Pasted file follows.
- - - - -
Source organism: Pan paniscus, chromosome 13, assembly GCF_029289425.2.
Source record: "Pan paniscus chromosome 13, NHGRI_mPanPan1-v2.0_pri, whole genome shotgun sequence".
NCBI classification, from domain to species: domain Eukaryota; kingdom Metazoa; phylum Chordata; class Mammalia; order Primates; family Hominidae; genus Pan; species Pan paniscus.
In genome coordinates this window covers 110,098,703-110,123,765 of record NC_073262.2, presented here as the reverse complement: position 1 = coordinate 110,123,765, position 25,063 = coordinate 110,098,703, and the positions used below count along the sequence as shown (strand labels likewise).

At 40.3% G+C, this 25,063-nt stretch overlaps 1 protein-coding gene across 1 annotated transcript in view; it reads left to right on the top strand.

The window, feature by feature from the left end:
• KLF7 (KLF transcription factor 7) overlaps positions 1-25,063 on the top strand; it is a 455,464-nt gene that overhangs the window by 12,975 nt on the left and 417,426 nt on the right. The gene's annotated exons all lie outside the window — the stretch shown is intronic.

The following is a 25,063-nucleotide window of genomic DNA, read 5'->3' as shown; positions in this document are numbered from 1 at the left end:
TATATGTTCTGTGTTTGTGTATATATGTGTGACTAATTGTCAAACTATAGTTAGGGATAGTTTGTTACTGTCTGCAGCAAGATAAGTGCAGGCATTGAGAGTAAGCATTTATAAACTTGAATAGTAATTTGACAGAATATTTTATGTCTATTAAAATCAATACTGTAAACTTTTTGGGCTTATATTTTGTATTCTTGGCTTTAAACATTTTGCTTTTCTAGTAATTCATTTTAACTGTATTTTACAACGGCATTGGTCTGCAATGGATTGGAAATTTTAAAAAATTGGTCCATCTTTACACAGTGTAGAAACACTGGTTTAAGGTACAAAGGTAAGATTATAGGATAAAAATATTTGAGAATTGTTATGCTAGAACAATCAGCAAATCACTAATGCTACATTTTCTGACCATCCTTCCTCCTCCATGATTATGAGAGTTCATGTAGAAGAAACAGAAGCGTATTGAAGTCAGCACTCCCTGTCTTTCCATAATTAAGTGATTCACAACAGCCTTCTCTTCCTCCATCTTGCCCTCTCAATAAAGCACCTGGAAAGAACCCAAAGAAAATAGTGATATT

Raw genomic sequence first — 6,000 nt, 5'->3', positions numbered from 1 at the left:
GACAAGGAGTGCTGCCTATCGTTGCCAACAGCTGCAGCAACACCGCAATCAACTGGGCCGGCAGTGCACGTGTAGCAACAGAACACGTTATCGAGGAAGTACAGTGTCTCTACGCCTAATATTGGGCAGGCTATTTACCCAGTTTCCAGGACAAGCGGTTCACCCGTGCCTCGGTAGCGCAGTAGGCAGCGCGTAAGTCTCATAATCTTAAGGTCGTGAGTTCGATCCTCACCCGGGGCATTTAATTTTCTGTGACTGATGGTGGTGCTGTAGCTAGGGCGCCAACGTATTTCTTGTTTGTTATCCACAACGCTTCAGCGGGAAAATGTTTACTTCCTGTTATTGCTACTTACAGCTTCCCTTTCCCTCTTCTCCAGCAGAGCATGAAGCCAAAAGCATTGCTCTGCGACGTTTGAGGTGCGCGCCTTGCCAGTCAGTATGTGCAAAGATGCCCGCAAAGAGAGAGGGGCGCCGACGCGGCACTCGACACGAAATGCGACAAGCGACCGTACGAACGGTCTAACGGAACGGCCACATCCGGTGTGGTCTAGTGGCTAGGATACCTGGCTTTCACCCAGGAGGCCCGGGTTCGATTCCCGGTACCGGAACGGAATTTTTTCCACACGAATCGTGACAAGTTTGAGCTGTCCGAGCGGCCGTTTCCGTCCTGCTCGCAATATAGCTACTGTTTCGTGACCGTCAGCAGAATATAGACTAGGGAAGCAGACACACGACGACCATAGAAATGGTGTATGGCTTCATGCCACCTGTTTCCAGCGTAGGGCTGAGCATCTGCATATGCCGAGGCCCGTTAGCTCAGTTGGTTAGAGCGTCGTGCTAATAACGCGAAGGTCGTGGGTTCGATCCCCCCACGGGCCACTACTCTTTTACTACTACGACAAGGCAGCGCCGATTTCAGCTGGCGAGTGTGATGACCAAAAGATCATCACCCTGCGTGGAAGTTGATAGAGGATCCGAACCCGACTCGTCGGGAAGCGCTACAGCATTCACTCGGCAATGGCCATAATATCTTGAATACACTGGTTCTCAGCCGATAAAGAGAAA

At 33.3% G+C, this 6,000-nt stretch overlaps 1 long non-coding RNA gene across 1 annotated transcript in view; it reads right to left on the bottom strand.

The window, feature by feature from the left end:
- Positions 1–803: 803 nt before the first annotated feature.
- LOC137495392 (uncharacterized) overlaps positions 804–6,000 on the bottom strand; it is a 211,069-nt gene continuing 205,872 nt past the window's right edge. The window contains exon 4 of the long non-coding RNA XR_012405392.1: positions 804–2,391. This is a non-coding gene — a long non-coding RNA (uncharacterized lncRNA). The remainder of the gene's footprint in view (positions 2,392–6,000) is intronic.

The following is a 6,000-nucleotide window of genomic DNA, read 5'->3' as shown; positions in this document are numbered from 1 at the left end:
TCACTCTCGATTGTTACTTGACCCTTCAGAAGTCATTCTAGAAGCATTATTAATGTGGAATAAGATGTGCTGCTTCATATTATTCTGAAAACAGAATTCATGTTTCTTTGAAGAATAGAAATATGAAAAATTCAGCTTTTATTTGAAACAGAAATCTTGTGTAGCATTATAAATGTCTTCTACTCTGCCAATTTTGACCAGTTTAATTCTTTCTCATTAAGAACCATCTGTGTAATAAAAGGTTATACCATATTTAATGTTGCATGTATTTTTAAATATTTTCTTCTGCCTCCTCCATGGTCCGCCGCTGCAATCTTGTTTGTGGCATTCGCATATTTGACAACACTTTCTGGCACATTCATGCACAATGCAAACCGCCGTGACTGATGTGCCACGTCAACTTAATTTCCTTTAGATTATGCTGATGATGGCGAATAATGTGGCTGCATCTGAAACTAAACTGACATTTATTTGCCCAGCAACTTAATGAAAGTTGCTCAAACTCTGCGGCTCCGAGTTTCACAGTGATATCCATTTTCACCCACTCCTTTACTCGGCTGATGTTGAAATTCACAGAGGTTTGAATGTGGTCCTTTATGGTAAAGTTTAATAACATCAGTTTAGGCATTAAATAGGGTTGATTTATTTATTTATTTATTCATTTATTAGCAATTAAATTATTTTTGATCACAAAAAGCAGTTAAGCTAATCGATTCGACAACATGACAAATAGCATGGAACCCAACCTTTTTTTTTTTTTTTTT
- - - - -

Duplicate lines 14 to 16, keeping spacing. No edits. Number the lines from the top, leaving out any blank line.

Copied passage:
- Positions 1–803: 803 nt before the first annotated feature.
- LOC137495392 (uncharacterized) overlaps positions 804–6,000 on the bottom strand; it is a 211,069-nt gene continuing 205,872 nt past the window's right edge. The window contains exon 4 of the long non-coding RNA XR_012405392.1: positions 804–2,391. This is a non-coding gene — a long non-coding RNA (uncharacterized lncRNA). The remainder of the gene's footprint in view (positions 2,392–6,000) is intronic.

The following is a 6,000-nucleotide window of genomic DNA, read 5'->3' as shown; positions in this document are numbered from 1 at the left end: